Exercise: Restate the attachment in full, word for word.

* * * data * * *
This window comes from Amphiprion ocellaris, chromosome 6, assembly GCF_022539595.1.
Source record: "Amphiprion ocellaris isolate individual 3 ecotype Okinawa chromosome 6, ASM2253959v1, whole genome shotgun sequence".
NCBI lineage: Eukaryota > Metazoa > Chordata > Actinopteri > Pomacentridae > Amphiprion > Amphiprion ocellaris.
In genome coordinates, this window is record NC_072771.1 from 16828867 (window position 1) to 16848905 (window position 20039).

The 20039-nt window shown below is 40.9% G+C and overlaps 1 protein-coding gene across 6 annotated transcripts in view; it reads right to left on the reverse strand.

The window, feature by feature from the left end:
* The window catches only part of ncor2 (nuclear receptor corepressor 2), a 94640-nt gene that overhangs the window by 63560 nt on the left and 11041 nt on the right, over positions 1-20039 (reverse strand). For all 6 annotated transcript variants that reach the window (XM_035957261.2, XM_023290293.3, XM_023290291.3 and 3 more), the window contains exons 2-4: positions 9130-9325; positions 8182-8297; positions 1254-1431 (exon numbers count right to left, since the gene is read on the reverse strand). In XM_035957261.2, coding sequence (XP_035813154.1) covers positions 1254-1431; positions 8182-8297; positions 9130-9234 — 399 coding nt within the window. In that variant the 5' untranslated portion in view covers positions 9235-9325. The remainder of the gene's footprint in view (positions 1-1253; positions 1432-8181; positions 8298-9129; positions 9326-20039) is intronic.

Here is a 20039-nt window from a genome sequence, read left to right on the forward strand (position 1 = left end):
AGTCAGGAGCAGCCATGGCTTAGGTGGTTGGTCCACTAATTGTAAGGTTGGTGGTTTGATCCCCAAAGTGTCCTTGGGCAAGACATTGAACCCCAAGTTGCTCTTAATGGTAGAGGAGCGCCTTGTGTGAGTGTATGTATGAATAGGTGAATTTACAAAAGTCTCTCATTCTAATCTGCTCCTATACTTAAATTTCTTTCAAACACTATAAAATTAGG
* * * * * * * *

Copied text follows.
This window comes from Amphiprion ocellaris, chromosome 6, assembly GCF_022539595.1.
Source record: "Amphiprion ocellaris isolate individual 3 ecotype Okinawa chromosome 6, ASM2253959v1, whole genome shotgun sequence".
NCBI lineage: Eukaryota > Metazoa > Chordata > Actinopteri > Pomacentridae > Amphiprion > Amphiprion ocellaris.
In genome coordinates, this window is record NC_072771.1 from 16828867 (window position 1) to 16848905 (window position 20039).

The 20039-nt window shown below is 40.9% G+C and overlaps 1 protein-coding gene across 6 annotated transcripts in view; it reads right to left on the reverse strand.

The window, feature by feature from the left end:
* The window catches only part of ncor2 (nuclear receptor corepressor 2), a 94640-nt gene that overhangs the window by 63560 nt on the left and 11041 nt on the right, over positions 1-20039 (reverse strand). For all 6 annotated transcript variants that reach the window (XM_035957261.2, XM_023290293.3, XM_023290291.3 and 3 more), the window contains exons 2-4: positions 9130-9325; positions 8182-8297; positions 1254-1431 (exon numbers count right to left, since the gene is read on the reverse strand). In XM_035957261.2, coding sequence (XP_035813154.1) covers positions 1254-1431; positions 8182-8297; positions 9130-9234 — 399 coding nt within the window. In that variant the 5' untranslated portion in view covers positions 9235-9325. The remainder of the gene's footprint in view (positions 1-1253; positions 1432-8181; positions 8298-9129; positions 9326-20039) is intronic.

Here is a 20039-nt window from a genome sequence, read left to right on the forward strand (position 1 = left end):
AGTCAGGAGCAGCCATGGCTTAGGTGGTTGGTCCACTAATTGTAAGGTTGGTGGTTTGATCCCCAAAGTGTCCTTGGGCAAGACATTGAACCCCAAGTTGCTCTTAATGGTAGAGGAGCGCCTTGTGTGAGTGTATGTATGAATAGGTGAATTTACAAAAGTCTCTCATTCTAATCTGCTCCTATACTTAAATTTCTTTCAAACACTATAAAATTAGG